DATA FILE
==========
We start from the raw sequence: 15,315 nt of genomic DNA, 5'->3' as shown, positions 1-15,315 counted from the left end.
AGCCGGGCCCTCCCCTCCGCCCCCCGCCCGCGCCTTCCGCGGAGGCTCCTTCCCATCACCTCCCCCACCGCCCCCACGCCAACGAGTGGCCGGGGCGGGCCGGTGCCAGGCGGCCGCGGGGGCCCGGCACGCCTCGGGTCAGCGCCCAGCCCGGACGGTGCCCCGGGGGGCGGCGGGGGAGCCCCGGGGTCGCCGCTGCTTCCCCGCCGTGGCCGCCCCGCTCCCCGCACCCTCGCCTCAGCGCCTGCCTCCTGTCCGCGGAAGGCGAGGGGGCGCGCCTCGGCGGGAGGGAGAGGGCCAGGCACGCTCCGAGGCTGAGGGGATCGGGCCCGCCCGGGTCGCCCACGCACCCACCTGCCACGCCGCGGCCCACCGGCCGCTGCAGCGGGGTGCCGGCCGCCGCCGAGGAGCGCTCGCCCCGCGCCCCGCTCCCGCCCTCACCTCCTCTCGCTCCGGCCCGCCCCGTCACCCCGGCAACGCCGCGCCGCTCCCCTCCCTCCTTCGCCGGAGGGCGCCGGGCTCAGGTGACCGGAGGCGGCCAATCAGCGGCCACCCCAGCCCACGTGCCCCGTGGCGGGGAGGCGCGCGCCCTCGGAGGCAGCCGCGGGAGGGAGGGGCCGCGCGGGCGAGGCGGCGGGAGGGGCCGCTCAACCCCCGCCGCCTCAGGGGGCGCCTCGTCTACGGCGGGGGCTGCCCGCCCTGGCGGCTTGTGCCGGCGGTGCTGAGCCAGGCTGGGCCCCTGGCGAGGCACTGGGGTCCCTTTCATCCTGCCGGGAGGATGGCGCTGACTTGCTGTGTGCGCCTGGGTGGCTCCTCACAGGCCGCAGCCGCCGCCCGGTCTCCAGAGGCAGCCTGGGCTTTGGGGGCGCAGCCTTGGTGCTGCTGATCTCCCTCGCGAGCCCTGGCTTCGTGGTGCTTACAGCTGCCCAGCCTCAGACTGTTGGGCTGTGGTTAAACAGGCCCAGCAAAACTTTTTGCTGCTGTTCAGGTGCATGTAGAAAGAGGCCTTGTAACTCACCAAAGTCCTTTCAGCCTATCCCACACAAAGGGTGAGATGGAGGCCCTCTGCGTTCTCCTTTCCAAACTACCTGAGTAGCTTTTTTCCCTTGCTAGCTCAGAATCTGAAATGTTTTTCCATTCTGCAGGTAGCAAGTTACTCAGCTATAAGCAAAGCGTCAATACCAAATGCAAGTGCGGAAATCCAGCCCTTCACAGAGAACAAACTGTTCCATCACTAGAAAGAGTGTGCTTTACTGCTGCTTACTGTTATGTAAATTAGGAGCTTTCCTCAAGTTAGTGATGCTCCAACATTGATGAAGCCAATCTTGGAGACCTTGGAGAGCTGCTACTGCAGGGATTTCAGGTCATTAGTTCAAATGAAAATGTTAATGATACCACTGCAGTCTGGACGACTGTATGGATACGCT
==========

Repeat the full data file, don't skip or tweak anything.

We start from the raw sequence: 15,315 nt of genomic DNA, 5'->3' as shown, positions 1-15,315 counted from the left end.
AGCCGGGCCCTCCCCTCCGCCCCCCGCCCGCGCCTTCCGCGGAGGCTCCTTCCCATCACCTCCCCCACCGCCCCCACGCCAACGAGTGGCCGGGGCGGGCCGGTGCCAGGCGGCCGCGGGGGCCCGGCACGCCTCGGGTCAGCGCCCAGCCCGGACGGTGCCCCGGGGGGCGGCGGGGGAGCCCCGGGGTCGCCGCTGCTTCCCCGCCGTGGCCGCCCCGCTCCCCGCACCCTCGCCTCAGCGCCTGCCTCCTGTCCGCGGAAGGCGAGGGGGCGCGCCTCGGCGGGAGGGAGAGGGCCAGGCACGCTCCGAGGCTGAGGGGATCGGGCCCGCCCGGGTCGCCCACGCACCCACCTGCCACGCCGCGGCCCACCGGCCGCTGCAGCGGGGTGCCGGCCGCCGCCGAGGAGCGCTCGCCCCGCGCCCCGCTCCCGCCCTCACCTCCTCTCGCTCCGGCCCGCCCCGTCACCCCGGCAACGCCGCGCCGCTCCCCTCCCTCCTTCGCCGGAGGGCGCCGGGCTCAGGTGACCGGAGGCGGCCAATCAGCGGCCACCCCAGCCCACGTGCCCCGTGGCGGGGAGGCGCGCGCCCTCGGAGGCAGCCGCGGGAGGGAGGGGCCGCGCGGGCGAGGCGGCGGGAGGGGCCGCTCAACCCCCGCCGCCTCAGGGGGCGCCTCGTCTACGGCGGGGGCTGCCCGCCCTGGCGGCTTGTGCCGGCGGTGCTGAGCCAGGCTGGGCCCCTGGCGAGGCACTGGGGTCCCTTTCATCCTGCCGGGAGGATGGCGCTGACTTGCTGTGTGCGCCTGGGTGGCTCCTCACAGGCCGCAGCCGCCGCCCGGTCTCCAGAGGCAGCCTGGGCTTTGGGGGCGCAGCCTTGGTGCTGCTGATCTCCCTCGCGAGCCCTGGCTTCGTGGTGCTTACAGCTGCCCAGCCTCAGACTGTTGGGCTGTGGTTAAACAGGCCCAGCAAAACTTTTTGCTGCTGTTCAGGTGCATGTAGAAAGAGGCCTTGTAACTCACCAAAGTCCTTTCAGCCTATCCCACACAAAGGGTGAGATGGAGGCCCTCTGCGTTCTCCTTTCCAAACTACCTGAGTAGCTTTTTTCCCTTGCTAGCTCAGAATCTGAAATGTTTTTCCATTCTGCAGGTAGCAAGTTACTCAGCTATAAGCAAAGCGTCAATACCAAATGCAAGTGCGGAAATCCAGCCCTTCACAGAGAACAAACTGTTCCATCACTAGAAAGAGTGTGCTTTACTGCTGCTTACTGTTATGTAAATTAGGAGCTTTCCTCAAGTTAGTGATGCTCCAACATTGATGAAGCCAATCTTGGAGACCTTGGAGAGCTGCTACTGCAGGGATTTCAGGTCATTAGTTCAAATGAAAATGTTAATGATACCACTGCAGTCTGGACGACTGTATGGATACGCT